How To Continue Wearing Contact Lenses With Hay Fever

Hay fever is a condition that affects millions of people in England alone. It can cause a range of symptoms, from nasal congestion to sneezing, coughing and irritated, watery eyes. The side effects of hay fever are difficult to manage at the best of times. 

Hay fever is particularly irritating for contact lens wearers who have the additional problem of pollen collecting on the surface of the lens, leading to inflammation, red eyes and itching. If you’re someone who struggles with hay fever, here are some tips for how you can comfortably continue wearing your lenses. 

How Does Pollen Affect Lenses?

Pollen is a common allergen and it’s something that can affect us year-round, not just in the summer as many people believe. The proteins found in grains of pollen are actually what act as the irritant, and simply by the nature of how plants pollinate, it’s designed to travel far and wide. 

As a result, it’s in the air and kicked up from the ground when people walk, making it an ever-present problem for allergy sufferers – particularly in the spring and summer when flowers and trees are in bloom. Pollen can get into your eyes, nose and mouth, causing itchiness, irritation and congestion, as well as breathing difficulties, headaches and even a loss of smell. And when we wear contact lenses, the pollen can stick to the surface of the lens and cause additional irritation. 

How To Wear Contact Lenses During Hay Fever Season

1. Try To Avoid Rubbing Your Eyes

The first tip may be one of the most challenging in practicality, but it’s also one of the most beneficial to your eyes. When you rub your eyes, they become more irritated because the act of rubbing the delicate skin around the eyes causes micro-tears. When you’re wearing lenses, the rubbing can also move the lens and cause further issues.

While it can be difficult, try to avoid rubbing your eyes, especially when you have lenses in, to prevent inflammation and soreness. If you’re finding it too difficult to avoid this, it might be worth removing your lenses until the itching has passed. 

rubbing eyes

2. Keep Your Eyes Hydrated

Humidity and a high pollen count can leave you with dry eyes, which can make wearing lenses uncomfortable. Understanding the difference between dry eyes and allergies will help you know what’s causing the irritation, so you can take the correct action in treating it, but keeping your eyes hydrated is essential to preventing soreness and redness around the eyes. 

It’s beneficial to drink plenty of water throughout the day and bathe your eyes as regularly as you can to wash out any pollen – just make sure you remove your lenses first, as water is filled with bacteria that can lead to eye infections. 

3. Maintain Good Lens Hygiene

Although hay fever and allergies shouldn’t prevent you from wearing contact lenses, maintaining a good hygiene process is critical. Ensure that you clean your lenses thoroughly each time you take them out – it’s worth checking with your optician as to what the best cleaning solution is for removing pollen – and clean the case you’re storing them in every day too. Disposables can be advantageous during hay fever season, as you simply throw them away after each wear.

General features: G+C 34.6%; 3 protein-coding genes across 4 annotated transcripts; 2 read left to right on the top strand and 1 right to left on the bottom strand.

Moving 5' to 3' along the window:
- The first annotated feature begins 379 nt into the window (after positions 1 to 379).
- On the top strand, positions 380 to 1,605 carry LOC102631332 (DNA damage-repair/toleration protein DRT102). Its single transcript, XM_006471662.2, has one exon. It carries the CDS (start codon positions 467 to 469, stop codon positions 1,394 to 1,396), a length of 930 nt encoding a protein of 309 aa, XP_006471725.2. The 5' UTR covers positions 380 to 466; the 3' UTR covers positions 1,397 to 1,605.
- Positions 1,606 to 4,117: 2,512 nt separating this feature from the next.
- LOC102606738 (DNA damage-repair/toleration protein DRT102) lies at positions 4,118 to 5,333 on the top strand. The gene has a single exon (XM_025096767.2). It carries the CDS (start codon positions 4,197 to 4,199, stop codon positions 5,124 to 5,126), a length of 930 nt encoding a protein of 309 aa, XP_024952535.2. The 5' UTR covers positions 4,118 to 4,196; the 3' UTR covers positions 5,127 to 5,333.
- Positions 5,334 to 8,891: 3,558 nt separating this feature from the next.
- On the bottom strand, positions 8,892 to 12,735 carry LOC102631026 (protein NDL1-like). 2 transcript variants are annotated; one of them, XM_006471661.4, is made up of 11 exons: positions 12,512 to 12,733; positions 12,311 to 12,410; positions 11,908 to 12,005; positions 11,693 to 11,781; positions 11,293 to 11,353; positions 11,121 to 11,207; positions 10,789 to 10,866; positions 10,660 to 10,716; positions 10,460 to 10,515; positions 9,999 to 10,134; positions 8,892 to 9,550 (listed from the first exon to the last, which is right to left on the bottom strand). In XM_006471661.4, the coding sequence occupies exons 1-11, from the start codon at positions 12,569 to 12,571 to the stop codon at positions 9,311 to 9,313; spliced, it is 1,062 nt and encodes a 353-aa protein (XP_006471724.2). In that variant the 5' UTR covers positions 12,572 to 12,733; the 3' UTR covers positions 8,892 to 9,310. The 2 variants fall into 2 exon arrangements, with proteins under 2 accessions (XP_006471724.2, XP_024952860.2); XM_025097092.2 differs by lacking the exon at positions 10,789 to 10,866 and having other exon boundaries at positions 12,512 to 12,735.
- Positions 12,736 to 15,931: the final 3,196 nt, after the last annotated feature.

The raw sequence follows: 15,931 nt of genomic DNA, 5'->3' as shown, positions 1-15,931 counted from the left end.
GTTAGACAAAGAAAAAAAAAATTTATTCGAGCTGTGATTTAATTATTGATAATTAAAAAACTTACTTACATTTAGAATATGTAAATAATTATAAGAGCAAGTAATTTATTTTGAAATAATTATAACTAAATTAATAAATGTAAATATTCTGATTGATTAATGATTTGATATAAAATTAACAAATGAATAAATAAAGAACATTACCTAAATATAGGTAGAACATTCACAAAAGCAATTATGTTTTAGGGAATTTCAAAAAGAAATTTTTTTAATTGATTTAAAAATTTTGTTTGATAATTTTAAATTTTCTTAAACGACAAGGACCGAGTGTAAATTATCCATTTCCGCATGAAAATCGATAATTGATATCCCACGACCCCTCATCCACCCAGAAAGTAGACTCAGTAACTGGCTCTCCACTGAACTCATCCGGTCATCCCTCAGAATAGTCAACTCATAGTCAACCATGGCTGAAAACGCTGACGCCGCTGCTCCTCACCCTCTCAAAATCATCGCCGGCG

The less dirt, pollen and dust that’s on the surface of the lens, the less irritation you’ll subject your eyes to. Eye drops are also helpful but check with your optician that they’re safe with your lenses.

4. Check The forecast

Stay up to date with the pollen forecast, especially if you know what type of pollen impacts you the most, as you’ll be able to avoid wearing lenses on these days or take extra precautions to protect your eyes. 90% of hay fever sufferers are impacted by grass pollen, but there are actually three seasons to pollen. Tree pollen is prominent from late March to mid-May, while grass pollen occurs from mid-May until July. Finally, weed pollen occurs from the end of June until September.

As you can see, for people who deal with hay fever, pollen season can span a large chunk of the year. It’s worth keeping track of when your allergies are at their worst, so you can identify the type of pollen that affects you the most. Once you know this information, you’ll be able to plan your days more effectively to minimise itching and congestion. 

5. Reduce the time you’re wearing lenses

Where possible, it’s beneficial to reduce the length of time you’re wearing your lenses for, so you can alternate between contacts and glasses. If you normally wear your lenses all day, perhaps it’s worth taking them out once you return home and switching to glasses, or alternating each day between lenses and glasses until your allergies have subsided. This will give your eyes a break so they can recover and can help to minimise itchiness and inflammation. 

glasses

6. Switch to glasses

On days when your hay fever is particularly bad, or the pollen count is at its highest, it can help to avoid lenses altogether and wear your glasses instead. Framed eyewear is actually helpful for hay fever sufferers, as it minimises the amount of pollen that can reach the eyes, preventing irritation.  On days when you are wearing your lenses or when you can’t avoid being outside, sunglasses are also helpful to reduce the contact your eyes have with pollen and other allergens. 

To Conclude

Hay fever can be troublesome, but in order to protect your eyes and avoid further irritation, it’s important that you take care when wearing your contact lenses. Be sure to keep your eyes hydrated, wear sunglasses when you’re outdoors and avoid rubbing your eyes so as not to dislodge your lenses or cause irritation.